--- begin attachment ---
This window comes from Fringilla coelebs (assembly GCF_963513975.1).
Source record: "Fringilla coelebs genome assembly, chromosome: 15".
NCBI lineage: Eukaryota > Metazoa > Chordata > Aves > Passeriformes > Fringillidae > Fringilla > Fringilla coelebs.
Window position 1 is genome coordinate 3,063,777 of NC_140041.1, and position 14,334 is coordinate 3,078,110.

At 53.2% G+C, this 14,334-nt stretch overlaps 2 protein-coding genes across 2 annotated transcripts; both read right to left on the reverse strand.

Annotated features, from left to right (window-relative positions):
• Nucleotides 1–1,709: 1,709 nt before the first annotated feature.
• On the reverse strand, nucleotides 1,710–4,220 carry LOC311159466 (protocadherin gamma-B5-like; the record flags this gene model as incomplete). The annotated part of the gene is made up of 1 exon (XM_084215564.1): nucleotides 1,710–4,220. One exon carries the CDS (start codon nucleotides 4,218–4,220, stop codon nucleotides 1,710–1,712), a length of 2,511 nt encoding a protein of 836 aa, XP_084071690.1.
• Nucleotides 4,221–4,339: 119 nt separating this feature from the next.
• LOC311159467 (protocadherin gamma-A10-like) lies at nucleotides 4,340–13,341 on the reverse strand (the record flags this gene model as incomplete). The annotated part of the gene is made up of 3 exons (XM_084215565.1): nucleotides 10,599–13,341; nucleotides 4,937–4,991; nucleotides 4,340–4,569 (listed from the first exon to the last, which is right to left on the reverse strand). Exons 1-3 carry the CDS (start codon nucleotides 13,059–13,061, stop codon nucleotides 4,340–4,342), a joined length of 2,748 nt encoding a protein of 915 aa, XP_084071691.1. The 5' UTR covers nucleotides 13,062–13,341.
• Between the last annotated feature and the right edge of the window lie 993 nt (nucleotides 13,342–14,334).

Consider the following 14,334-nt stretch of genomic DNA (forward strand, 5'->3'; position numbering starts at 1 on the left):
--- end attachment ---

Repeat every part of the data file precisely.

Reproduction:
This window comes from Fringilla coelebs (assembly GCF_963513975.1).
Source record: "Fringilla coelebs genome assembly, chromosome: 15".
NCBI lineage: Eukaryota > Metazoa > Chordata > Aves > Passeriformes > Fringillidae > Fringilla > Fringilla coelebs.
Window position 1 is genome coordinate 3,063,777 of NC_140041.1, and position 14,334 is coordinate 3,078,110.

At 53.2% G+C, this 14,334-nt stretch overlaps 2 protein-coding genes across 2 annotated transcripts; both read right to left on the reverse strand.

Annotated features, from left to right (window-relative positions):
• Nucleotides 1–1,709: 1,709 nt before the first annotated feature.
• On the reverse strand, nucleotides 1,710–4,220 carry LOC311159466 (protocadherin gamma-B5-like; the record flags this gene model as incomplete). The annotated part of the gene is made up of 1 exon (XM_084215564.1): nucleotides 1,710–4,220. One exon carries the CDS (start codon nucleotides 4,218–4,220, stop codon nucleotides 1,710–1,712), a length of 2,511 nt encoding a protein of 836 aa, XP_084071690.1.
• Nucleotides 4,221–4,339: 119 nt separating this feature from the next.
• LOC311159467 (protocadherin gamma-A10-like) lies at nucleotides 4,340–13,341 on the reverse strand (the record flags this gene model as incomplete). The annotated part of the gene is made up of 3 exons (XM_084215565.1): nucleotides 10,599–13,341; nucleotides 4,937–4,991; nucleotides 4,340–4,569 (listed from the first exon to the last, which is right to left on the reverse strand). Exons 1-3 carry the CDS (start codon nucleotides 13,059–13,061, stop codon nucleotides 4,340–4,342), a joined length of 2,748 nt encoding a protein of 915 aa, XP_084071691.1. The 5' UTR covers nucleotides 13,062–13,341.
• Between the last annotated feature and the right edge of the window lie 993 nt (nucleotides 13,342–14,334).

Consider the following 14,334-nt stretch of genomic DNA (forward strand, 5'->3'; position numbering starts at 1 on the left):